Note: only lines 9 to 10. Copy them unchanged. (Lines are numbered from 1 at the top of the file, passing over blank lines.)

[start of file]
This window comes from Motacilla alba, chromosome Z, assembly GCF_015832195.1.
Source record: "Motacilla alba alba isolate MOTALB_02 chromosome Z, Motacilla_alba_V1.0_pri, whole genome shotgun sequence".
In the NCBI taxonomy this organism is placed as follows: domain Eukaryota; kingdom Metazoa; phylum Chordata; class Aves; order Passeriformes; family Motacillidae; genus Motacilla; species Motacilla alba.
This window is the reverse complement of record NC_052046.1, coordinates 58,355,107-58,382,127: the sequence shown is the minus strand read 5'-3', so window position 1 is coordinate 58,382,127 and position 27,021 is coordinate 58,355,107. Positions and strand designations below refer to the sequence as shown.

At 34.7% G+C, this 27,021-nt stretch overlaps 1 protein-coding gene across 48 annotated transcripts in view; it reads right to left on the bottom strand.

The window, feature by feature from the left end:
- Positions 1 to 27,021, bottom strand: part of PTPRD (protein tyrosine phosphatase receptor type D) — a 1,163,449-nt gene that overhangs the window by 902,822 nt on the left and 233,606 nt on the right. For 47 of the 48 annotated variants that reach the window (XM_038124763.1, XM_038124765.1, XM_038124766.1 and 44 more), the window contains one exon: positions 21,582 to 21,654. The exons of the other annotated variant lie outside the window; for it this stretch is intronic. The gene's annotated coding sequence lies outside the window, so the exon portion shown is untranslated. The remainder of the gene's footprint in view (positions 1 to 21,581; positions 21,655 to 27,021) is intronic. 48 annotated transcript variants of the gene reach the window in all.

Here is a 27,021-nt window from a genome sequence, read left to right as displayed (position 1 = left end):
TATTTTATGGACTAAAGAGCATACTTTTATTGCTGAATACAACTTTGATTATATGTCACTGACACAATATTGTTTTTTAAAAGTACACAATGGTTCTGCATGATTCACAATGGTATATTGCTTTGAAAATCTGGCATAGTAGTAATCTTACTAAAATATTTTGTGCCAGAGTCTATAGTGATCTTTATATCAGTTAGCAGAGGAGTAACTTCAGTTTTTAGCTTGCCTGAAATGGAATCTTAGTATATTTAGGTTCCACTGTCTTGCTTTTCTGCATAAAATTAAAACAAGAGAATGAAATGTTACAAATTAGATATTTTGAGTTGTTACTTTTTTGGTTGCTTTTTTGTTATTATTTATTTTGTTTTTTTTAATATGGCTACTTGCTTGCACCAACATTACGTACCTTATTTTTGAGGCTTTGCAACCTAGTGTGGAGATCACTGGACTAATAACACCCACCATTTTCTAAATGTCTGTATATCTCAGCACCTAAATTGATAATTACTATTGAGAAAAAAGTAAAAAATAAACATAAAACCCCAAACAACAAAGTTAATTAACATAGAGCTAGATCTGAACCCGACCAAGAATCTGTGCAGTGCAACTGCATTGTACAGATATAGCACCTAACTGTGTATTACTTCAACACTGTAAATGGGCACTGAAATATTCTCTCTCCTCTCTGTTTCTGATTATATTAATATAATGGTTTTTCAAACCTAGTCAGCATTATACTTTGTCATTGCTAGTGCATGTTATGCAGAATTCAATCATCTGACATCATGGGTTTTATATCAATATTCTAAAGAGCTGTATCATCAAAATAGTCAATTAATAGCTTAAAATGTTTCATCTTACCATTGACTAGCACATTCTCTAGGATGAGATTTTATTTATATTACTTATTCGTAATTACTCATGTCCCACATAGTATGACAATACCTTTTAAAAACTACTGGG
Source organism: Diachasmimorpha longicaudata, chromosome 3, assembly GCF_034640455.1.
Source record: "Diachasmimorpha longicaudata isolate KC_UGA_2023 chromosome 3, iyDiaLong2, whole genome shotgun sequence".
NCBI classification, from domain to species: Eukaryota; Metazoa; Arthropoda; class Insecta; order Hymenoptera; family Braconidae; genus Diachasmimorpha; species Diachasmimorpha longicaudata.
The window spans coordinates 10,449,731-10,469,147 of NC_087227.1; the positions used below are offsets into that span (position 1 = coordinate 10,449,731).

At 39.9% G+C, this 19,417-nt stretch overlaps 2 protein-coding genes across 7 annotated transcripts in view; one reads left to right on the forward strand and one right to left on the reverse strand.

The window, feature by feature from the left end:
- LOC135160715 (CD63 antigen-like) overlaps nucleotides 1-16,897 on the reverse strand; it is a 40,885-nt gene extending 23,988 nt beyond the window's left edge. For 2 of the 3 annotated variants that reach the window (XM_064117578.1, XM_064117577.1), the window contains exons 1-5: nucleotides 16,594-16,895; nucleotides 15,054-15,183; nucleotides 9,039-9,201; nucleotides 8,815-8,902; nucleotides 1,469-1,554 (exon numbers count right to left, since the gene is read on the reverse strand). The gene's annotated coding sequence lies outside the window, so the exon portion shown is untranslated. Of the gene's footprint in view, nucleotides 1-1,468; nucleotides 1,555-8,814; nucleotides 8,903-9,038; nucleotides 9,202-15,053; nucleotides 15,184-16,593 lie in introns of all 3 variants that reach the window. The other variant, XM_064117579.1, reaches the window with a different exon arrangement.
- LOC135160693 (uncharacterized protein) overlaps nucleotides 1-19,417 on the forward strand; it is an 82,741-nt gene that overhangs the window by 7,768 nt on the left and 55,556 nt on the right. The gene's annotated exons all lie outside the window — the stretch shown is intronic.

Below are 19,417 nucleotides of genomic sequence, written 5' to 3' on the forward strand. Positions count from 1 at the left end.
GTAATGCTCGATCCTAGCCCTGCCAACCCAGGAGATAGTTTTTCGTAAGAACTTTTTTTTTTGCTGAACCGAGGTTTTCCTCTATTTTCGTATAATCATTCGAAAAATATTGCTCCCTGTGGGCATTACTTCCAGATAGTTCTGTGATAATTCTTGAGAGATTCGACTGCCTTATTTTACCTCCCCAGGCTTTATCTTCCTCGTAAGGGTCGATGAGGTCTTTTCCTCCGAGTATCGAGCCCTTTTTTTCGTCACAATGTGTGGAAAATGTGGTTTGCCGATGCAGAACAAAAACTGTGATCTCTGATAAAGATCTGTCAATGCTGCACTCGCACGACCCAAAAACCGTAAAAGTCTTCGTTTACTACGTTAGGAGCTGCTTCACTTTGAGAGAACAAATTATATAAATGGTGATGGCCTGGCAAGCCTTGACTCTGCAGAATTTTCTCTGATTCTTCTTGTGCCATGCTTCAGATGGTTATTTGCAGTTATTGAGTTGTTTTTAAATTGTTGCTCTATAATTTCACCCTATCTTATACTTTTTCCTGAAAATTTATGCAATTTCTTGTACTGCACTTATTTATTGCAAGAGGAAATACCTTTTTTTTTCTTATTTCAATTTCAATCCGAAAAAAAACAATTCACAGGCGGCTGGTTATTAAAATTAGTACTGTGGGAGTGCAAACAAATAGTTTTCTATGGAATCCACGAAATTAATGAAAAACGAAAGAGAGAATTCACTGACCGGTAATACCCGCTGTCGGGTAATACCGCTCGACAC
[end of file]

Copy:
TATTTTATGGACTAAAGAGCATACTTTTATTGCTGAATACAACTTTGATTATATGTCACTGACACAATATTGTTTTTTAAAAGTACACAATGGTTCTGCATGATTCACAATGGTATATTGCTTTGAAAATCTGGCATAGTAGTAATCTTACTAAAATATTTTGTGCCAGAGTCTATAGTGATCTTTATATCAGTTAGCAGAGGAGTAACTTCAGTTTTTAGCTTGCCTGAAATGGAATCTTAGTATATTTAGGTTCCACTGTCTTGCTTTTCTGCATAAAATTAAAACAAGAGAATGAAATGTTACAAATTAGATATTTTGAGTTGTTACTTTTTTGGTTGCTTTTTTGTTATTATTTATTTTGTTTTTTTTAATATGGCTACTTGCTTGCACCAACATTACGTACCTTATTTTTGAGGCTTTGCAACCTAGTGTGGAGATCACTGGACTAATAACACCCACCATTTTCTAAATGTCTGTATATCTCAGCACCTAAATTGATAATTACTATTGAGAAAAAAGTAAAAAATAAACATAAAACCCCAAACAACAAAGTTAATTAACATAGAGCTAGATCTGAACCCGACCAAGAATCTGTGCAGTGCAACTGCATTGTACAGATATAGCACCTAACTGTGTATTACTTCAACACTGTAAATGGGCACTGAAATATTCTCTCTCCTCTCTGTTTCTGATTATATTAATATAATGGTTTTTCAAACCTAGTCAGCATTATACTTTGTCATTGCTAGTGCATGTTATGCAGAATTCAATCATCTGACATCATGGGTTTTATATCAATATTCTAAAGAGCTGTATCATCAAAATAGTCAATTAATAGCTTAAAATGTTTCATCTTACCATTGACTAGCACATTCTCTAGGATGAGATTTTATTTATATTACTTATTCGTAATTACTCATGTCCCACATAGTATGACAATACCTTTTAAAAACTACTGGG
Source organism: Diachasmimorpha longicaudata, chromosome 3, assembly GCF_034640455.1.